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Dumb “Corporate” Criminals

By John | July 12, 2008

We have all seen the clips on TV about dumb criminals. The guy who tries to rob a bank using the drive through window. How about the guys that try to rob a video camera store that has live cameras from every conceivable angle. There were two teenagers who tried to rob a police station – “A Police Station.” They actually handed the police receptionist a note that said give us all your money. There was also a burglar who fell a sleep in his getaway car in the driveway of the house he was robbing.

Well boys step aside for Atul Malhotra a former IBM sales director who was nabbed for stealing trade secrets from IBM. Malhorta worked for IBM in Armonk for almost 10 years before he took a VP postilion with HP in Palo Alto, About two weeks before Malhorta left IBM he asked for, via email, a report of confidential IBM product costs and materials. I guess he figured they wouldn’t notice even thought he was gong to work for one of IBM’s fiercest competitors. In fact he was specifically warned that the data was not to be distributed. Then when this idiot gets to HP he sends an unsolicited email, titled “For Your Eyes Only – Confidential”, to his superiors with the attached confidential data. He goes on in the email explaining that the data will give HP’s an edge over IBM. The good news is that HP, no stranger to corporate scandle, did the right thing by firing the idiot and handing the matter over to police. Not that I condone corporate espionage; however, I think there are some juicy takeaways from this story:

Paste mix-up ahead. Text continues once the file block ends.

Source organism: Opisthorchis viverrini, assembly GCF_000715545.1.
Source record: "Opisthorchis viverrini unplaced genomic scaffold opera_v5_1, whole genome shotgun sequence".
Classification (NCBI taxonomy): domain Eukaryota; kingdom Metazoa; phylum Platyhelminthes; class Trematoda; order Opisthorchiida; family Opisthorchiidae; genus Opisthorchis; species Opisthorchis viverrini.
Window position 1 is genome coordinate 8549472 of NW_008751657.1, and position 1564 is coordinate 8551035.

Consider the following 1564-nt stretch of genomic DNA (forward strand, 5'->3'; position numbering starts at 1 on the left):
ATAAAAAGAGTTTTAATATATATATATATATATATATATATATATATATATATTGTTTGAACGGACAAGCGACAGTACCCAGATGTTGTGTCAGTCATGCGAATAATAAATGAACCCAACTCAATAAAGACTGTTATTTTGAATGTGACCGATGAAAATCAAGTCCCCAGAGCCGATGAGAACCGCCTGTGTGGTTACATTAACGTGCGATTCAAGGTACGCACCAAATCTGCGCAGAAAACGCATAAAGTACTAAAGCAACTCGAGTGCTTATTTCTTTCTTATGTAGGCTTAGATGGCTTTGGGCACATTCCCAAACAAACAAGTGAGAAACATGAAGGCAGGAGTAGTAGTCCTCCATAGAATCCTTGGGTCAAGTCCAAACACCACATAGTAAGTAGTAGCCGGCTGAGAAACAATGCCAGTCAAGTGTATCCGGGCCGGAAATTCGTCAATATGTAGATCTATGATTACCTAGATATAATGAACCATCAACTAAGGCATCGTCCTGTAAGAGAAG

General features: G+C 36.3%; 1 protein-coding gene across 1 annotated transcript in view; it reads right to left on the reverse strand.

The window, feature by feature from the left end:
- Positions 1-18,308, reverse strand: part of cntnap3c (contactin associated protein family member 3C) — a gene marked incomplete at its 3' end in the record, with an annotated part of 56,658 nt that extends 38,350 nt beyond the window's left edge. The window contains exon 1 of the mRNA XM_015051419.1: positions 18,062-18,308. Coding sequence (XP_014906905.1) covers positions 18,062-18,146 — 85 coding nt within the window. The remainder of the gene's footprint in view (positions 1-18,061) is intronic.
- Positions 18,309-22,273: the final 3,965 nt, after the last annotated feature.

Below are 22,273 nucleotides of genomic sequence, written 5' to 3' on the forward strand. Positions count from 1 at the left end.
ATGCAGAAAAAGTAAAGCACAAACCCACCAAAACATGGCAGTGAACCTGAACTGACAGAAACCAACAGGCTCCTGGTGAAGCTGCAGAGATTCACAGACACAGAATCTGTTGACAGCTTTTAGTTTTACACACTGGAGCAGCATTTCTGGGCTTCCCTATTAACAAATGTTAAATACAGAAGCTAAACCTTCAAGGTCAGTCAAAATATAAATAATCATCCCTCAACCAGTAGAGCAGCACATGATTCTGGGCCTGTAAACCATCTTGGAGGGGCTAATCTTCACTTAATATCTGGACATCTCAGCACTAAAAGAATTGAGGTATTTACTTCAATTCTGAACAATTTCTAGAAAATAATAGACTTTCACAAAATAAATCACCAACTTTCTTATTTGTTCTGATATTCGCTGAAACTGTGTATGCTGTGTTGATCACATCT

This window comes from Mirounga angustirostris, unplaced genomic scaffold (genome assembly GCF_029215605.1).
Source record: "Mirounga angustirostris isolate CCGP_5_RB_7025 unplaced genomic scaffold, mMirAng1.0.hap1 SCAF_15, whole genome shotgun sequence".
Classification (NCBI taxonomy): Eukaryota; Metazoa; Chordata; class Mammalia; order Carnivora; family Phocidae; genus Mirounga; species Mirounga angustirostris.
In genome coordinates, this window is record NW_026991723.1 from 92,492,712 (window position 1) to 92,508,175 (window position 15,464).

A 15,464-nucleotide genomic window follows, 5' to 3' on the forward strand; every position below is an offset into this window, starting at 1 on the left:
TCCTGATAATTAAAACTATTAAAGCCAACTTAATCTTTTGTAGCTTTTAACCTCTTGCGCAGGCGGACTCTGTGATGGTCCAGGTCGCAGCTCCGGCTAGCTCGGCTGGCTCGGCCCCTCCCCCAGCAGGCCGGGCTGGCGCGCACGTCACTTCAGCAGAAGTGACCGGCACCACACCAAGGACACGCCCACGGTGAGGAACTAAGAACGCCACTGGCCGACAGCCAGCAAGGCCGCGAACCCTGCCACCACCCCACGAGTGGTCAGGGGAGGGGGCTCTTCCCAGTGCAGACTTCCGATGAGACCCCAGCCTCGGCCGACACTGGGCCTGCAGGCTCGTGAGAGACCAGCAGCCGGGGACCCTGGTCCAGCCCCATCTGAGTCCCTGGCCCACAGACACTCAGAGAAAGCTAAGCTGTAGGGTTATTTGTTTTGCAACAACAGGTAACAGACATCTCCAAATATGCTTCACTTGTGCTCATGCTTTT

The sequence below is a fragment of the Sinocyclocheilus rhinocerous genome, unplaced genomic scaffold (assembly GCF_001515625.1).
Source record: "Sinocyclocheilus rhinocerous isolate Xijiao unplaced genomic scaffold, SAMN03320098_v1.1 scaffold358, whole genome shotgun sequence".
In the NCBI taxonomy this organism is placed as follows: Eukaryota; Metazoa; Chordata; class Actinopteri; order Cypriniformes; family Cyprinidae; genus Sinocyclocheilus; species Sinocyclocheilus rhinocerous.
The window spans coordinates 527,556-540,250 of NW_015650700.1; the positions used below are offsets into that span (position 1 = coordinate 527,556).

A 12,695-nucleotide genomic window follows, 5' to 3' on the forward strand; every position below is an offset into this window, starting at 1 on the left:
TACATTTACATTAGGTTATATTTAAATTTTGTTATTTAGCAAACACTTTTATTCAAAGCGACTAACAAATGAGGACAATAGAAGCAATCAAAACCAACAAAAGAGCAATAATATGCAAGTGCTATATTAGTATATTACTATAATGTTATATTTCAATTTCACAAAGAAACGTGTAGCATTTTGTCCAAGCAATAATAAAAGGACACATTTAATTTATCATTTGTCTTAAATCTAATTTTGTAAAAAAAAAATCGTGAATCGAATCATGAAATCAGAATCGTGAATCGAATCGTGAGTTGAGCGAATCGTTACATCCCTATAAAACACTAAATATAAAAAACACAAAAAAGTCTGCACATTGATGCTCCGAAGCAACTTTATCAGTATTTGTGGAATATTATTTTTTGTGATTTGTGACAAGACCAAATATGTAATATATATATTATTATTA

Molhorta pleaded nolo contendere and faces 10 years in prison. Maybe he can get a cell with those idiots who tried to rob the police station and they can all work on their next big caper together.

It is only by dealing honestly and fairly in all things that real success is attainable.

George H. Mead

Topics: hp, ibm | 1 Comment »

One Response to “Dumb “Corporate” Criminals”

  1. Email & Data Says:
    July 17th, 2008 at 1:43 pm

    That’s exactly why a good E-Discovery process is sooo important. Just goes to show you.

    With tens of thousands of staff memebers sending dozens of emails and attatchments every day… I can’t even imagine how complex the search must’ve been for their laywers.